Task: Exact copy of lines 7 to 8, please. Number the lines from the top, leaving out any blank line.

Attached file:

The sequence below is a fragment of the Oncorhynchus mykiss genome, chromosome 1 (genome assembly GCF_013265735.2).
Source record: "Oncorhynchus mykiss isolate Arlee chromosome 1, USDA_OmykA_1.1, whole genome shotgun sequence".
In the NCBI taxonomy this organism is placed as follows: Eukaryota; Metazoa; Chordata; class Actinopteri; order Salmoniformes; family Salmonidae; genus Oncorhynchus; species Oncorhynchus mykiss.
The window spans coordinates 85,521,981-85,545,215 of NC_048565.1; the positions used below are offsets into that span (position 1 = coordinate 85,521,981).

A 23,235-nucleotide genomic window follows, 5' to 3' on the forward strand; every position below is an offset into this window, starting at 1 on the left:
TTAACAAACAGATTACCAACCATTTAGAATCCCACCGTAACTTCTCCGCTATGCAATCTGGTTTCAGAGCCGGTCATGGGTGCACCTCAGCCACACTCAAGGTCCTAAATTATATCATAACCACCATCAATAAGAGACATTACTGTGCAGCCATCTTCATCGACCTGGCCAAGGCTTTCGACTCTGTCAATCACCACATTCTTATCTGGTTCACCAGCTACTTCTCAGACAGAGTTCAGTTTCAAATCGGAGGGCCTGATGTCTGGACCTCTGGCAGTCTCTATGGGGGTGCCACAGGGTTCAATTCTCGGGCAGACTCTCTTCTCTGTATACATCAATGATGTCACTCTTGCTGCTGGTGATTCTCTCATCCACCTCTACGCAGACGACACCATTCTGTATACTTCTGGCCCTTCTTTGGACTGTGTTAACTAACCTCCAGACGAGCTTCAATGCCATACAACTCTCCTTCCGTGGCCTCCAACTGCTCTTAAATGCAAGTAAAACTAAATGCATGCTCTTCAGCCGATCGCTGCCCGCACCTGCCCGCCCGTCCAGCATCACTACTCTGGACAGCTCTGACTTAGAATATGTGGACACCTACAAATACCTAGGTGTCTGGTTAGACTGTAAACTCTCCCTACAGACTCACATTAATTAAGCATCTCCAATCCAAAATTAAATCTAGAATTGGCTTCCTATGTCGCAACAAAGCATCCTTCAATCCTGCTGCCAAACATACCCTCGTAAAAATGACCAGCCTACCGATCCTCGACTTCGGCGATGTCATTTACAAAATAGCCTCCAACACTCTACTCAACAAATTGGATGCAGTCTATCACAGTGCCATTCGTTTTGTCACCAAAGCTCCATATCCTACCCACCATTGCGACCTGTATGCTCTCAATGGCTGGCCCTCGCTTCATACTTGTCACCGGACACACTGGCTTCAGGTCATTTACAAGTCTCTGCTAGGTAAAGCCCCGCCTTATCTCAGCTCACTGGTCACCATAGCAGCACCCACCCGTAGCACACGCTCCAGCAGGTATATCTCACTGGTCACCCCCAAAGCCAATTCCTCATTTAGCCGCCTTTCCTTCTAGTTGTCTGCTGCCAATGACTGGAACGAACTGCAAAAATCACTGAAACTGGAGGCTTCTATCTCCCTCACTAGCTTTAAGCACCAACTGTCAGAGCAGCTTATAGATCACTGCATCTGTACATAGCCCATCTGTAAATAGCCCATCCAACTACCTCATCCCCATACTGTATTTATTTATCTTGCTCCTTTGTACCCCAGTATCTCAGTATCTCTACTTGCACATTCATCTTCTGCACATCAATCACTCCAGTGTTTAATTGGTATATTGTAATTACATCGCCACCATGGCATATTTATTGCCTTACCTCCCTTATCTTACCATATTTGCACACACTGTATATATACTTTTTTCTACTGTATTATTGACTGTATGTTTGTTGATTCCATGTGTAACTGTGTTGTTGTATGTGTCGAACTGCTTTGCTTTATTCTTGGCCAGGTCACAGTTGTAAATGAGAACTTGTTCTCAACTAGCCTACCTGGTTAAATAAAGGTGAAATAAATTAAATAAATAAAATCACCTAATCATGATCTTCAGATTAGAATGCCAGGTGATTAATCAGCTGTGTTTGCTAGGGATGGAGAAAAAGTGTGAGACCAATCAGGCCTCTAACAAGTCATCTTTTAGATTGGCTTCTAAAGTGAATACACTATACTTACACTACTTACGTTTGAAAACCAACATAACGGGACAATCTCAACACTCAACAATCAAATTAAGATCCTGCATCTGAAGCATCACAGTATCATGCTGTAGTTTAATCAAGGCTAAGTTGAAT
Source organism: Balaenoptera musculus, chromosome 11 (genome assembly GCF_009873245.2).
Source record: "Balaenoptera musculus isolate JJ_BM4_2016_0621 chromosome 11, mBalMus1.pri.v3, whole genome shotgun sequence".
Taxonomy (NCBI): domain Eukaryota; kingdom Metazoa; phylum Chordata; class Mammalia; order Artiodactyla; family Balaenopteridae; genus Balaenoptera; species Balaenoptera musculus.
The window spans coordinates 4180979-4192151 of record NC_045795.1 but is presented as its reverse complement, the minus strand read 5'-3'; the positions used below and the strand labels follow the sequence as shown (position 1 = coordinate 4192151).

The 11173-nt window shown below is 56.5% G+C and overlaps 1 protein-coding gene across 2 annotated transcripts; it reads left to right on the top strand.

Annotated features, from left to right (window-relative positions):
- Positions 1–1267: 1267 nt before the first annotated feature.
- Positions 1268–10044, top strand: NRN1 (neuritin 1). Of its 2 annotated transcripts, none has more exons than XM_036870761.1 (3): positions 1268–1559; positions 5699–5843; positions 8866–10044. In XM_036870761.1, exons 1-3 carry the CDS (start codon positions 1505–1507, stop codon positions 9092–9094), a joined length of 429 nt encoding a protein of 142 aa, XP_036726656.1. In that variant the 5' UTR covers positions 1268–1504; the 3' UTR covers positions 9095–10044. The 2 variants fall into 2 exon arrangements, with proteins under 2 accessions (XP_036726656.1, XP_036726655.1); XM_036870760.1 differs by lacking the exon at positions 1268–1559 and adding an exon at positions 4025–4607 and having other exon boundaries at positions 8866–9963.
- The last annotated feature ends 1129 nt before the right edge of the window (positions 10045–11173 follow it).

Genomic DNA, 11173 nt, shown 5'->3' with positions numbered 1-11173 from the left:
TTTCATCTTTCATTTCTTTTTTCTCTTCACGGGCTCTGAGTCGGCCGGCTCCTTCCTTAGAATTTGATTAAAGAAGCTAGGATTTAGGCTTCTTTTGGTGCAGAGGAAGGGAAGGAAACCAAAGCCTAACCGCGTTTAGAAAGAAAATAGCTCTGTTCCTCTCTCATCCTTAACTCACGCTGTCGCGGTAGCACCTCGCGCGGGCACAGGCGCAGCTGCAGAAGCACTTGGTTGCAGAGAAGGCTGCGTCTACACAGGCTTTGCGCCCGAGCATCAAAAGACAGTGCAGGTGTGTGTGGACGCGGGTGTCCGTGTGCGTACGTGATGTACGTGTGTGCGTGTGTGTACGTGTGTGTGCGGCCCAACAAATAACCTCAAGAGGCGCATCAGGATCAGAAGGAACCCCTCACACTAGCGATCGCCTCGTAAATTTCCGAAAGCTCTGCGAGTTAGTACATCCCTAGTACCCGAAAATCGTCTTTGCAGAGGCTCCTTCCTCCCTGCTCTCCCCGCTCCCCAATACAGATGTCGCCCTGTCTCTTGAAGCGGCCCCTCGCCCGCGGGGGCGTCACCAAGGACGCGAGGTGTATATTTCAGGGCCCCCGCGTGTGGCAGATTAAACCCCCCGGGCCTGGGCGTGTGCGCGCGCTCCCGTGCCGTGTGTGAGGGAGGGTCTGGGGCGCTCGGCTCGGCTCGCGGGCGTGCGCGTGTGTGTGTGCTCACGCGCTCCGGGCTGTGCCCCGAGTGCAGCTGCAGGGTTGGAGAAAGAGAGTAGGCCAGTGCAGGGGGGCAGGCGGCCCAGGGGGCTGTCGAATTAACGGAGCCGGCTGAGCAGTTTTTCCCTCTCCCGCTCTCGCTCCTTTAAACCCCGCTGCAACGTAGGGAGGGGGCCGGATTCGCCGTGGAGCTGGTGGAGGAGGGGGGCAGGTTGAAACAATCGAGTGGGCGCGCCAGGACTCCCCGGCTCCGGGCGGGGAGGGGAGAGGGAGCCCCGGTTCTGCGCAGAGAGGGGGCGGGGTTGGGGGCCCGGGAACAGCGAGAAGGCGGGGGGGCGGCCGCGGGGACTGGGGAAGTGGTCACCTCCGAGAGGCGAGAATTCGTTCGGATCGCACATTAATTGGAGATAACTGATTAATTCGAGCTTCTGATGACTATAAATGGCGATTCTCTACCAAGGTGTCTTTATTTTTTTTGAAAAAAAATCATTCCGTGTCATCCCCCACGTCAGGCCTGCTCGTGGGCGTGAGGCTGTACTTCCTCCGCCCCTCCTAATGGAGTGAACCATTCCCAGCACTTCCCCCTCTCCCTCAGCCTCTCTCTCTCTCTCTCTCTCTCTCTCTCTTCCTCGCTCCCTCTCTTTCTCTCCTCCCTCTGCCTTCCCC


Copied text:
Source organism: Balaenoptera musculus, chromosome 11 (genome assembly GCF_009873245.2).
Source record: "Balaenoptera musculus isolate JJ_BM4_2016_0621 chromosome 11, mBalMus1.pri.v3, whole genome shotgun sequence".